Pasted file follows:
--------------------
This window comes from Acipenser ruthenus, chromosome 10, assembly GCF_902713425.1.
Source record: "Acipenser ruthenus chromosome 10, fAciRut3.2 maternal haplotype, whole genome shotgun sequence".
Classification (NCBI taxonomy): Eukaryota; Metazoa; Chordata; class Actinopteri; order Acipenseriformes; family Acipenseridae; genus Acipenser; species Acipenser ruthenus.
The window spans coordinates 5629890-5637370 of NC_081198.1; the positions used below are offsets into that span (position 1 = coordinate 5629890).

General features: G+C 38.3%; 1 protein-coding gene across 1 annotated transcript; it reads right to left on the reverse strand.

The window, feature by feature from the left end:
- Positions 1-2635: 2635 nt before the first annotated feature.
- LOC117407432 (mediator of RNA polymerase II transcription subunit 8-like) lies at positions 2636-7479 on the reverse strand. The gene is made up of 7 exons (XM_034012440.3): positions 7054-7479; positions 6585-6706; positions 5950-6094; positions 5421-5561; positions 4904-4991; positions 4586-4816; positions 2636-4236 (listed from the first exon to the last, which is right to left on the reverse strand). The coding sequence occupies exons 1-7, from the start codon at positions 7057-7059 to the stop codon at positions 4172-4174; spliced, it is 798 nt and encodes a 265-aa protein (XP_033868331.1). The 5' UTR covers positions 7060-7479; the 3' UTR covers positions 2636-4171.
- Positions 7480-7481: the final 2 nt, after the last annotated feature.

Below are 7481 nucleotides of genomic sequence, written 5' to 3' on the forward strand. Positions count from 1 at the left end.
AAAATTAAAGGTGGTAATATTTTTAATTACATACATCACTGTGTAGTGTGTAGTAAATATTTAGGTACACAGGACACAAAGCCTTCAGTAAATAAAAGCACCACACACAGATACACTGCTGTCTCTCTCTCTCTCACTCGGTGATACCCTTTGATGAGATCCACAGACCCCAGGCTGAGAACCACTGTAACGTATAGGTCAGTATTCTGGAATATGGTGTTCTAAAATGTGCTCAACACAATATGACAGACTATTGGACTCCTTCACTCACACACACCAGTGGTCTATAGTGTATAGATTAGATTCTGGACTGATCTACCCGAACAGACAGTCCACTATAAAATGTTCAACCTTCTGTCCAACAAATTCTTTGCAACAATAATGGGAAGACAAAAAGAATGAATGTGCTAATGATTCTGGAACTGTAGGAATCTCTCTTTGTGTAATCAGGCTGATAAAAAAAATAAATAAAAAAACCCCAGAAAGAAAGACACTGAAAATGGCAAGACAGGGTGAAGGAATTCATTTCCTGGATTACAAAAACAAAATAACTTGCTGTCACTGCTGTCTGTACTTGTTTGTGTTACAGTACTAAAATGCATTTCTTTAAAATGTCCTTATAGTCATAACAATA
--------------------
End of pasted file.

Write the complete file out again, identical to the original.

This window comes from Acipenser ruthenus, chromosome 10, assembly GCF_902713425.1.
Source record: "Acipenser ruthenus chromosome 10, fAciRut3.2 maternal haplotype, whole genome shotgun sequence".
Classification (NCBI taxonomy): Eukaryota; Metazoa; Chordata; class Actinopteri; order Acipenseriformes; family Acipenseridae; genus Acipenser; species Acipenser ruthenus.
The window spans coordinates 5629890-5637370 of NC_081198.1; the positions used below are offsets into that span (position 1 = coordinate 5629890).

General features: G+C 38.3%; 1 protein-coding gene across 1 annotated transcript; it reads right to left on the reverse strand.

The window, feature by feature from the left end:
- Positions 1-2635: 2635 nt before the first annotated feature.
- LOC117407432 (mediator of RNA polymerase II transcription subunit 8-like) lies at positions 2636-7479 on the reverse strand. The gene is made up of 7 exons (XM_034012440.3): positions 7054-7479; positions 6585-6706; positions 5950-6094; positions 5421-5561; positions 4904-4991; positions 4586-4816; positions 2636-4236 (listed from the first exon to the last, which is right to left on the reverse strand). The coding sequence occupies exons 1-7, from the start codon at positions 7057-7059 to the stop codon at positions 4172-4174; spliced, it is 798 nt and encodes a 265-aa protein (XP_033868331.1). The 5' UTR covers positions 7060-7479; the 3' UTR covers positions 2636-4171.
- Positions 7480-7481: the final 2 nt, after the last annotated feature.

Below are 7481 nucleotides of genomic sequence, written 5' to 3' on the forward strand. Positions count from 1 at the left end.
AAAATTAAAGGTGGTAATATTTTTAATTACATACATCACTGTGTAGTGTGTAGTAAATATTTAGGTACACAGGACACAAAGCCTTCAGTAAATAAAAGCACCACACACAGATACACTGCTGTCTCTCTCTCTCTCACTCGGTGATACCCTTTGATGAGATCCACAGACCCCAGGCTGAGAACCACTGTAACGTATAGGTCAGTATTCTGGAATATGGTGTTCTAAAATGTGCTCAACACAATATGACAGACTATTGGACTCCTTCACTCACACACACCAGTGGTCTATAGTGTATAGATTAGATTCTGGACTGATCTACCCGAACAGACAGTCCACTATAAAATGTTCAACCTTCTGTCCAACAAATTCTTTGCAACAATAATGGGAAGACAAAAAGAATGAATGTGCTAATGATTCTGGAACTGTAGGAATCTCTCTTTGTGTAATCAGGCTGATAAAAAAAATAAATAAAAAAACCCCAGAAAGAAAGACACTGAAAATGGCAAGACAGGGTGAAGGAATTCATTTCCTGGATTACAAAAACAAAATAACTTGCTGTCACTGCTGTCTGTACTTGTTTGTGTTACAGTACTAAAATGCATTTCTTTAAAATGTCCTTATAGTCATAACAATA